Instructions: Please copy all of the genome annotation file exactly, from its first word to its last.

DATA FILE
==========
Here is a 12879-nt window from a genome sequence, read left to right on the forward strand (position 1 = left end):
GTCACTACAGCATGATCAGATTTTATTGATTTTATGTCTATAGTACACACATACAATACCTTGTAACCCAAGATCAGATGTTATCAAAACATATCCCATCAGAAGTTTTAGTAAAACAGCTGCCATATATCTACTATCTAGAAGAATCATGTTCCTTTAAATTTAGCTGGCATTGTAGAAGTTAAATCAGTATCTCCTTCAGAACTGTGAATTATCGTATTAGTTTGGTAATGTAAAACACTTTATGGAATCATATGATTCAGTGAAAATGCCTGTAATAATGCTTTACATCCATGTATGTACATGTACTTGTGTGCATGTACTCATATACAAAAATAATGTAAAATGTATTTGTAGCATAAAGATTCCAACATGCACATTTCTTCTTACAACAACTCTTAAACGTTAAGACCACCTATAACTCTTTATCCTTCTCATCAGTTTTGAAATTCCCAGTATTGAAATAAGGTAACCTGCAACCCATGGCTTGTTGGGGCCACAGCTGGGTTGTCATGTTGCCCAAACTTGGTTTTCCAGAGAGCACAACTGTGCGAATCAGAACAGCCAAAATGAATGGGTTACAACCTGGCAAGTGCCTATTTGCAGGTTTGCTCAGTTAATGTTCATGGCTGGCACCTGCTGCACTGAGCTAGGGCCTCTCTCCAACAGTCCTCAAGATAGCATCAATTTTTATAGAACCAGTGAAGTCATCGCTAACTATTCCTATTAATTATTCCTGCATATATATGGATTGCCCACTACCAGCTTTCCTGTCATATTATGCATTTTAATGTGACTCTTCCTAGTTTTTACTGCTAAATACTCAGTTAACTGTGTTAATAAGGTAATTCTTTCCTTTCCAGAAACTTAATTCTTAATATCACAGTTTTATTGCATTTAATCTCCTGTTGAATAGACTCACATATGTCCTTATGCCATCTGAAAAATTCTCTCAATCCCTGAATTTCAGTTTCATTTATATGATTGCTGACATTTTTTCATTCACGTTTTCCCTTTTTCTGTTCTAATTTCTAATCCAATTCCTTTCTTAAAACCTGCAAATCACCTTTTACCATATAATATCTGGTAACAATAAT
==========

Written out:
Here is a 12879-nt window from a genome sequence, read left to right on the forward strand (position 1 = left end):
GTCACTACAGCATGATCAGATTTTATTGATTTTATGTCTATAGTACACACATACAATACCTTGTAACCCAAGATCAGATGTTATCAAAACATATCCCATCAGAAGTTTTAGTAAAACAGCTGCCATATATCTACTATCTAGAAGAATCATGTTCCTTTAAATTTAGCTGGCATTGTAGAAGTTAAATCAGTATCTCCTTCAGAACTGTGAATTATCGTATTAGTTTGGTAATGTAAAACACTTTATGGAATCATATGATTCAGTGAAAATGCCTGTAATAATGCTTTACATCCATGTATGTACATGTACTTGTGTGCATGTACTCATATACAAAAATAATGTAAAATGTATTTGTAGCATAAAGATTCCAACATGCACATTTCTTCTTACAACAACTCTTAAACGTTAAGACCACCTATAACTCTTTATCCTTCTCATCAGTTTTGAAATTCCCAGTATTGAAATAAGGTAACCTGCAACCCATGGCTTGTTGGGGCCACAGCTGGGTTGTCATGTTGCCCAAACTTGGTTTTCCAGAGAGCACAACTGTGCGAATCAGAACAGCCAAAATGAATGGGTTACAACCTGGCAAGTGCCTATTTGCAGGTTTGCTCAGTTAATGTTCATGGCTGGCACCTGCTGCACTGAGCTAGGGCCTCTCTCCAACAGTCCTCAAGATAGCATCAATTTTTATAGAACCAGTGAAGTCATCGCTAACTATTCCTATTAATTATTCCTGCATATATATGGATTGCCCACTACCAGCTTTCCTGTCATATTATGCATTTTAATGTGACTCTTCCTAGTTTTTACTGCTAAATACTCAGTTAACTGTGTTAATAAGGTAATTCTTTCCTTTCCAGAAACTTAATTCTTAATATCACAGTTTTATTGCATTTAATCTCCTGTTGAATAGACTCACATATGTCCTTATGCCATCTGAAAAATTCTCTCAATCCCTGAATTTCAGTTTCATTTATATGATTGCTGACATTTTTTCATTCACGTTTTCCCTTTTTCTGTTCTAATTTCTAATCCAATTCCTTTCTTAAAACCTGCAAATCACCTTTTACCATATAATATCTGGTAACAATAAT